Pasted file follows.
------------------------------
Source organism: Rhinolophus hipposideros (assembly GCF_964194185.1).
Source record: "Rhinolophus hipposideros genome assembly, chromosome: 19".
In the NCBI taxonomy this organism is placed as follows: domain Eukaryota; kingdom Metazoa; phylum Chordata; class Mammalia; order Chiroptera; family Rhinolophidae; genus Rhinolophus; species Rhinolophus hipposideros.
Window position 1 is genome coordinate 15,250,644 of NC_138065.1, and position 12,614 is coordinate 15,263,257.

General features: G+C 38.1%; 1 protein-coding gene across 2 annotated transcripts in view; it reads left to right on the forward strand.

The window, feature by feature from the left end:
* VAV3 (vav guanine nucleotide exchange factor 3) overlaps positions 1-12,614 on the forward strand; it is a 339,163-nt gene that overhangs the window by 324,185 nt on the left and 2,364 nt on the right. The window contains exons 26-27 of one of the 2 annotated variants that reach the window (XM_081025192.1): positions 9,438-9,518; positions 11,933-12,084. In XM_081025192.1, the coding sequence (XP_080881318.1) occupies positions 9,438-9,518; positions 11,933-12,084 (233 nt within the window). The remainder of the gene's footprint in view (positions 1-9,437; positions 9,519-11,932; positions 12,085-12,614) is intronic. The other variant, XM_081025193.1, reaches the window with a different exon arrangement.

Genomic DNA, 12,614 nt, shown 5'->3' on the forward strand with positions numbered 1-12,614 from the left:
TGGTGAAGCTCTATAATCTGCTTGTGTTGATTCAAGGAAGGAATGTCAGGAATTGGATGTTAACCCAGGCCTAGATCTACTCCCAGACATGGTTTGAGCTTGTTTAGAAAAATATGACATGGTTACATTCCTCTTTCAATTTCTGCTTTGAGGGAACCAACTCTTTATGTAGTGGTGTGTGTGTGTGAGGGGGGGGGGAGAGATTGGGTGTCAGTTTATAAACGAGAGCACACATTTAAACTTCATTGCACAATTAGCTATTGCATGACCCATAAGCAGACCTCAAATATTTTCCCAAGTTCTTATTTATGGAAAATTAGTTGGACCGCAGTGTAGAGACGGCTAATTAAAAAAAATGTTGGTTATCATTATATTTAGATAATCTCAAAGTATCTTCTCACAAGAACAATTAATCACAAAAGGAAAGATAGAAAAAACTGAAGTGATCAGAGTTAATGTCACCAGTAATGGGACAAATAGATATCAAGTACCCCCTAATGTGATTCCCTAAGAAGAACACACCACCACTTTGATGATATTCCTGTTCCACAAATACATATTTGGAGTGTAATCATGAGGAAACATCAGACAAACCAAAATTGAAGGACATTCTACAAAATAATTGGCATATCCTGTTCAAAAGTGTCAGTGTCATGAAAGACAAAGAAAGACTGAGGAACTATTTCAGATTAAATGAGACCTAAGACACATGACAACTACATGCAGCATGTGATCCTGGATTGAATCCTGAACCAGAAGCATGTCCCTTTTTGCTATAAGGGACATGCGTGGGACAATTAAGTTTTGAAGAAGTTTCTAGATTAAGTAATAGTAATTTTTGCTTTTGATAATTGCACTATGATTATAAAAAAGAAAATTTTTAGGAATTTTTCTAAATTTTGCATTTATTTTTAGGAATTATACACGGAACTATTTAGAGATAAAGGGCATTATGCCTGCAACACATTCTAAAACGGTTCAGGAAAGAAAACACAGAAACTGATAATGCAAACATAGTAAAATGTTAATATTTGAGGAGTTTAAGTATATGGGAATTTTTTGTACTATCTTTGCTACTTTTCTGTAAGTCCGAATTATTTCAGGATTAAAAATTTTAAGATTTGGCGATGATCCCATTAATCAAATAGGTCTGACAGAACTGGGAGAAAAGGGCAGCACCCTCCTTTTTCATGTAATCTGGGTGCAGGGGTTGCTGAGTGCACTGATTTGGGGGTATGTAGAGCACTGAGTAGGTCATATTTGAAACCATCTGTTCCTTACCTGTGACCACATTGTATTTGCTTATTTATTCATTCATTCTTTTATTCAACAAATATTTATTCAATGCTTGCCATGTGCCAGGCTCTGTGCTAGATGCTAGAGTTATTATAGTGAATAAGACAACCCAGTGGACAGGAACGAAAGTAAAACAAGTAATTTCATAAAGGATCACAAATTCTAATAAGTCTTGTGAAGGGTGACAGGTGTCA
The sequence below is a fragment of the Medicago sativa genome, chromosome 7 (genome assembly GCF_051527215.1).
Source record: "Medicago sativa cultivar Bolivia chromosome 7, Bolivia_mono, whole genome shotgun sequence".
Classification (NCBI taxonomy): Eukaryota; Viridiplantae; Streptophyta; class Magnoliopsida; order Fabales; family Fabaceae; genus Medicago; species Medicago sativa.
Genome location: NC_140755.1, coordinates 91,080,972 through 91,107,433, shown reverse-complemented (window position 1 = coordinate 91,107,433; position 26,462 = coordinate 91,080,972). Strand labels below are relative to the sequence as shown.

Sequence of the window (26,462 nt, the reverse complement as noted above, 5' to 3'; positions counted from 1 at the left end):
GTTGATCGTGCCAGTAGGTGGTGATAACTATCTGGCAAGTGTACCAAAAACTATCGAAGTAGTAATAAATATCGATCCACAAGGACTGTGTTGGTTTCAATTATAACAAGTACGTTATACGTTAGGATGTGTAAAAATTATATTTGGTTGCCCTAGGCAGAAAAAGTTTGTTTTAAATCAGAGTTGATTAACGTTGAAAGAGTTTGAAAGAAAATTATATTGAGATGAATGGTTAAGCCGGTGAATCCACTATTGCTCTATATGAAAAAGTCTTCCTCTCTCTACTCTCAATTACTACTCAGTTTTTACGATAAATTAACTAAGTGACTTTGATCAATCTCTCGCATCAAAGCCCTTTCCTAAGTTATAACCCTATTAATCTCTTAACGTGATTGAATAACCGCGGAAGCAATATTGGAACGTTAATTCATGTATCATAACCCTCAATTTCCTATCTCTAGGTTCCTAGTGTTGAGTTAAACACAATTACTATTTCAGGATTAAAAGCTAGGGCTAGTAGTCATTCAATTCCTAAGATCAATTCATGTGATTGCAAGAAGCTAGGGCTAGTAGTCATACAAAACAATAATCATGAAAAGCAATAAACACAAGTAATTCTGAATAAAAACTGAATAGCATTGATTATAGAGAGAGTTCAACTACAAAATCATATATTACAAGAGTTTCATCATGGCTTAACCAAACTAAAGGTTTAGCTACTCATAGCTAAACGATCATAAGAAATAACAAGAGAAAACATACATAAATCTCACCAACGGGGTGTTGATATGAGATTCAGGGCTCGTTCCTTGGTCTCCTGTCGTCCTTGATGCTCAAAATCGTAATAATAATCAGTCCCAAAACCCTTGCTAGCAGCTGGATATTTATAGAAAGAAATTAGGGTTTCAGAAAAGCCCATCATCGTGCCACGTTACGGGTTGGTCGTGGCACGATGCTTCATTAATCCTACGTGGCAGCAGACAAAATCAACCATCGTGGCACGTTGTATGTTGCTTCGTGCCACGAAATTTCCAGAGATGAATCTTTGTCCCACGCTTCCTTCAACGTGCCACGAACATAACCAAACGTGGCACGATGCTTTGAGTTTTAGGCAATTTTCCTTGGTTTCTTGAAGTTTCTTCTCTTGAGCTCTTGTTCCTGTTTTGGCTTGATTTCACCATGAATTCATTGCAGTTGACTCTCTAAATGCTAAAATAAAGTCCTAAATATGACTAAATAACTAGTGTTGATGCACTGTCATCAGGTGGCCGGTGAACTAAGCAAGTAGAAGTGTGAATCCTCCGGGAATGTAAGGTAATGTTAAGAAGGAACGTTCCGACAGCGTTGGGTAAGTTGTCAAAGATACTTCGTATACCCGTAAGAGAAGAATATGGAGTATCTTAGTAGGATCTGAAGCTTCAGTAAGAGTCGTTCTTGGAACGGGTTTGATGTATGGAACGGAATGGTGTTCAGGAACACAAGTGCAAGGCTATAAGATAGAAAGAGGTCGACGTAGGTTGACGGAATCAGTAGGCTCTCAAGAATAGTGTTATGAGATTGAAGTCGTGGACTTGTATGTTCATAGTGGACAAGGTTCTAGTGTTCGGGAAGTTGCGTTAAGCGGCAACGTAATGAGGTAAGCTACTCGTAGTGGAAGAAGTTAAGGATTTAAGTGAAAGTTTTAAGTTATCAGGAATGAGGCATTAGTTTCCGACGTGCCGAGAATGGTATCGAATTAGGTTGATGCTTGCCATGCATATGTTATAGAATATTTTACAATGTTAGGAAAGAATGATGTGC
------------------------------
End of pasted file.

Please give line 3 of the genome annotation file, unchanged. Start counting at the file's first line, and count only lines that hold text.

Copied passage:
In the NCBI taxonomy this organism is placed as follows: domain Eukaryota; kingdom Metazoa; phylum Chordata; class Mammalia; order Chiroptera; family Rhinolophidae; genus Rhinolophus; species Rhinolophus hipposideros.